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Fluids exert hydrostatic pressure because their molecules hit each other or the immersed body, but why is that at a greater depth pressure is higher when molecules are the same ?

Assume density of fluid is uniform throughout the liquid.

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Are you talking about the hydrostatic pressure? If that's so that is because under gravity you have basicaly more molecules at the bottom than above them. – gatsu May 8 '13 at 8:24
Yes hydrostatic pressure . If you assume that the density is uniform everywhere , how can you have more molecules at bottom ? – user23503 May 8 '13 at 8:26
In a liquid, the pressure is a very non linear function of density and therefore a slight change in density induces a big change in pressure. That is why in many problems of statics of fluid and or their dynamics, we can assume that the density is unchanged while it actually changes a little bit – gatsu May 8 '13 at 8:28

Your statement:

Assume density of fluid is same throughout.

conflicts with your actual question

But why is that at a greater depth pressure is higher when molecules are the same?

If we imposed the very strict and non-physical constraint that the density of the fluid was uniform and isotropic, then we would have not variance in pressure what so ever - but as I have said this is non-physical.

What happens in reality is as follows... Each molecule in a given fluid has a mass. Gravity acts on this mass (lets assume vertically, and a column of perfectly stacked molecules) to produce a weight for each molecule. If we take the limiting case where all molecules are stationary then it should be easy to convince yourself that at some depth within the fluid a given molecule has a force acting upon it purely from gravity $Mg$ [$M$ is the molecules mass] plus the weight of all those molecules above it $\Sigma_{i}m_{i}g$ [where $m_{i}$ is the mass of the ith molecule], but also a reaction force provided by the contact with the molecule directly below it $R$, where

$$R = Mg + \Sigma_{i}m_{i}g,$$

for some arbitrary stationary molecule. From this it should be clear that the absolute force acting on this molecule (in the vertical direction, for our ideal column) increases with the depth of the molecule. This is essentially what causes pressure in a fluid, in increases the fluid density with depth.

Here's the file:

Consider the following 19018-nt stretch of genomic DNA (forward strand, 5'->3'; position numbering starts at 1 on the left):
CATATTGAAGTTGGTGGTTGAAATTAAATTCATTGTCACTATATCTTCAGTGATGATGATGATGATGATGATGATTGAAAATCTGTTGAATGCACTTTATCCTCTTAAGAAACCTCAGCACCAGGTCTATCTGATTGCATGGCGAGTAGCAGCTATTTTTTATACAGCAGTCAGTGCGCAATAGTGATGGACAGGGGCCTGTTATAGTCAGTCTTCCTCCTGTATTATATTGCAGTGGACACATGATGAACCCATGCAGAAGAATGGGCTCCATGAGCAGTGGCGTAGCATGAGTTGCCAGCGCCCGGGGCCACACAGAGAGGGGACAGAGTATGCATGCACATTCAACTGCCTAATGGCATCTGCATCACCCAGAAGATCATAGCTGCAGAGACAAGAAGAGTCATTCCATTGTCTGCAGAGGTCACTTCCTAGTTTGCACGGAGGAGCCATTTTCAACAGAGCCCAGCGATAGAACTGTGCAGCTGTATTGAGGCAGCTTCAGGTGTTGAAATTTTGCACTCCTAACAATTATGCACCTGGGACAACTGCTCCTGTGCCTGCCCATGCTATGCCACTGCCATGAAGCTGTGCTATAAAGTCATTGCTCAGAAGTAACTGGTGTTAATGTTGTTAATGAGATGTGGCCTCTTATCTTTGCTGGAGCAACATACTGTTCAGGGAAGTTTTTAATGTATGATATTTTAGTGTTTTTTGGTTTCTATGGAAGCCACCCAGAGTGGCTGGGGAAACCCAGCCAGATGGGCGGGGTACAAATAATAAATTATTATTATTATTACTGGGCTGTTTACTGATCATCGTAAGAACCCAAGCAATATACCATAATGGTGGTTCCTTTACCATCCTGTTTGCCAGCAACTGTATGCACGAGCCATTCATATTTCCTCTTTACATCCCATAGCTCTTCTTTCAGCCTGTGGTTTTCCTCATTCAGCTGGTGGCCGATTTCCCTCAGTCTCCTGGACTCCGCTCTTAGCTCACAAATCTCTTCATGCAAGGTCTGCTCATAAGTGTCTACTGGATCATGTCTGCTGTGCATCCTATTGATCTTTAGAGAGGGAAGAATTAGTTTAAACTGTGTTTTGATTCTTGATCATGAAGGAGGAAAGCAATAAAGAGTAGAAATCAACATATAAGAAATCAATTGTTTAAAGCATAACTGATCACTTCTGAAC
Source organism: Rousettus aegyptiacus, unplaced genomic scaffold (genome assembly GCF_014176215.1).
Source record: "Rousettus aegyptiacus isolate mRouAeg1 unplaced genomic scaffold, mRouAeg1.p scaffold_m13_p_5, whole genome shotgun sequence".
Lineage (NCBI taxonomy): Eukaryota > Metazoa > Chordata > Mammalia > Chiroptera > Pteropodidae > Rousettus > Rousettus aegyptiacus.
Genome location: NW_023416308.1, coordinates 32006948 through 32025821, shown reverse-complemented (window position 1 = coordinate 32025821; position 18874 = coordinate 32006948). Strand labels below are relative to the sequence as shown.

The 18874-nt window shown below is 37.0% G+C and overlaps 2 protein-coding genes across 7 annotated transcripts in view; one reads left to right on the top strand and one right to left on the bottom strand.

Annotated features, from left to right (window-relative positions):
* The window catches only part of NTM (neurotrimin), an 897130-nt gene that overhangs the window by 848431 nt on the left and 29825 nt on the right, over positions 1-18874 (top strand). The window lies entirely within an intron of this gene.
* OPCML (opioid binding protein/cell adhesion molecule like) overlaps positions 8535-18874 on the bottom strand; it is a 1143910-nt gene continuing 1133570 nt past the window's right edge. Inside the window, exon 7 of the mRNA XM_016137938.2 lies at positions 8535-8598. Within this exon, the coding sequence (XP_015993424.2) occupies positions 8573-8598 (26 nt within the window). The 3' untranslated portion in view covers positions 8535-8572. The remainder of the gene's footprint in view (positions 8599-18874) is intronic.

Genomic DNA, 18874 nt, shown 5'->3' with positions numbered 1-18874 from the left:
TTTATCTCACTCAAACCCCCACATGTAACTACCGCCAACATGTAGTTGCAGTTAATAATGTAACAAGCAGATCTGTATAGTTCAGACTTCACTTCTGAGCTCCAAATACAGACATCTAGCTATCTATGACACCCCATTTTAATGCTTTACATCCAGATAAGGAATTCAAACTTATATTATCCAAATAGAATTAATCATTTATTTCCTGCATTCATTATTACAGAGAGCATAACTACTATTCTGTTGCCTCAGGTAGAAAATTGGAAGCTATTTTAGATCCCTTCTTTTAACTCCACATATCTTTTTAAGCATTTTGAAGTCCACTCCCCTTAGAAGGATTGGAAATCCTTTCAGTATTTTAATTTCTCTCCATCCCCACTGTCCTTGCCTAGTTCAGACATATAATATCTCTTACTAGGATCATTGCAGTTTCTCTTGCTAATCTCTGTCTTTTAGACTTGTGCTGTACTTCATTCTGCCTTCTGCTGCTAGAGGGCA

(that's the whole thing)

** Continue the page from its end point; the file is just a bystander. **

Note. Of course the above is very much simplified as there will be much more going on at the molecular level, but this example should provide you with a basic Newtonian view with which to build from.

I hope this helps.

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In short: because the weight does it so.

Imagine a situation where several people are walking on each other in a small room: those that are at the top don't feel any discomfort whereas those at the bottom are crunched by the weight of the one above them. It's quite the same for the molecules.

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So you mean to say , they have to hit the upper molecules harder, those molecules who are more deep ? – user23503 May 8 '13 at 8:28
@nonagon I would rather think it the other way around: top molecules hit bottom one harder because they are also falling (and then gaining speed) in the gravitational potential. Newton's third law (action/reaction) finishes: those on the bottom have to push harder in order for the top one not to fall to the ground. – JJ Fleck May 8 '13 at 11:33
But temperature increases with depth ? So , one can say energy increased in terms of Kinetic Energy and that increased the speed and impact caused by the lower molecules . – user23503 May 8 '13 at 12:58

First, think of this in terms of psi:

This is a bit simplified, but: When you are standing at sea level, under S.T.P (Standard Temperature and Pressure), you have a column of air some 120,000 feet high pushing on you. That weighs 14.7 pounds. (for a column that has a cross-section of one square inch.)

That is the pressure we feel, every day. It is what our bodies are accustomed to.

Now, think in the same terms, when you are under the water. In addition to that column of air, you also have a column of water--however deep you are-pushing down on you. If you are 33 feet deep, a square-inch cross-section of water will weigh as much as the column of air above it... Which is why at 33 feet, you are now experiencing 2 Atmospheres of pressure. (Atmosphere being the equivalent of what you feel at sea level at STP)

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